Day we discovered Ireland's past really is a foreign country
The voters' sober and thoughtful position on repeal won the day against slick campaigning and Trumpian tactics
Last October a small group of TDs and senators from different parties came together to provide an umbrella for Oireachtas members who were in favour of repeal. The group hoped to support a mainstream campaign to deliver a referendum and a Yes vote. At the time there was concern that the referendum might not even get through the Oireachtas. If it did, they worried that those who had been at the vanguard of repeal for decades might construct a campaign that would be so focused on women's right to choose that the centre ground would be driven into the arms of the anti-repeal side.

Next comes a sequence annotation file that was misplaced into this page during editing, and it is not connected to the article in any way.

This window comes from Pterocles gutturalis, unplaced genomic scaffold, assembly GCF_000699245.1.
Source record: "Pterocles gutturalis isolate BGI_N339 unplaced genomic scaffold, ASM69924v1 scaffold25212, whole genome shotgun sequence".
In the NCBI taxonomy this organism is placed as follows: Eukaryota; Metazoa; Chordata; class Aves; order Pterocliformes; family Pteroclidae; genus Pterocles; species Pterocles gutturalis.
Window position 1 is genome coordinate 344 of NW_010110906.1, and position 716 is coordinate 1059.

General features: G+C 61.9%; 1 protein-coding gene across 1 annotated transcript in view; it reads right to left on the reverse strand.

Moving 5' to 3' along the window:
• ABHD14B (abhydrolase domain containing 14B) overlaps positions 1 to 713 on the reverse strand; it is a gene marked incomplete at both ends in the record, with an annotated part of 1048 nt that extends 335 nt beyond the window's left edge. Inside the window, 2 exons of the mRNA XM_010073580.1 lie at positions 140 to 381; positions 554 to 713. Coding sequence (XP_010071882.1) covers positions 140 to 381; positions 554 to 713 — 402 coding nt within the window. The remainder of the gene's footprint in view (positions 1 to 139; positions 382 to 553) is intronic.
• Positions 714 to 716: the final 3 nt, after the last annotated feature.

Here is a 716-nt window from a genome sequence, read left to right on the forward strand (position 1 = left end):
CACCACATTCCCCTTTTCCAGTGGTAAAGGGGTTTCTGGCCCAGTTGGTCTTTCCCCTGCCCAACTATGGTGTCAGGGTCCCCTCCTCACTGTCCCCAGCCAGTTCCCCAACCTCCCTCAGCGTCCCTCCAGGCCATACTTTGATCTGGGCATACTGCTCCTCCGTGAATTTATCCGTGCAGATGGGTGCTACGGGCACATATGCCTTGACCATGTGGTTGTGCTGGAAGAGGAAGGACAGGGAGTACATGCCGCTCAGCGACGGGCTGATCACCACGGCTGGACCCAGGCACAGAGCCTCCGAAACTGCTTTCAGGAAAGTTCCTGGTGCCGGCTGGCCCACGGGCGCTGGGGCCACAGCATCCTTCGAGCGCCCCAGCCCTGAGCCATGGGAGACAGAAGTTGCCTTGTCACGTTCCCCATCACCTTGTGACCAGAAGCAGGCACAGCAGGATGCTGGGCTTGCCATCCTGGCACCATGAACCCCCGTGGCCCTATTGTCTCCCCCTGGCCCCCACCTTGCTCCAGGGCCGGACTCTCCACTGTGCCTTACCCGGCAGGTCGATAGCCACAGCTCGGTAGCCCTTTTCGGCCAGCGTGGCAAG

In the end, the Oireachtas passed the referendum bill easily, and in the new year several mainstream politicians, such as Micheal Martin, and eventually Simon Coveney, came out to support repeal, and perhaps crucially, the proposed legislation to replace it. But there were still concerns.
We all assumed that in the heat of a campaign the innate conservatism of the Irish people fuelled by a slick campaign against repeal would mean the best Yes could hope for was to scrape over the line. A Brexit or Trump-style event might be possible.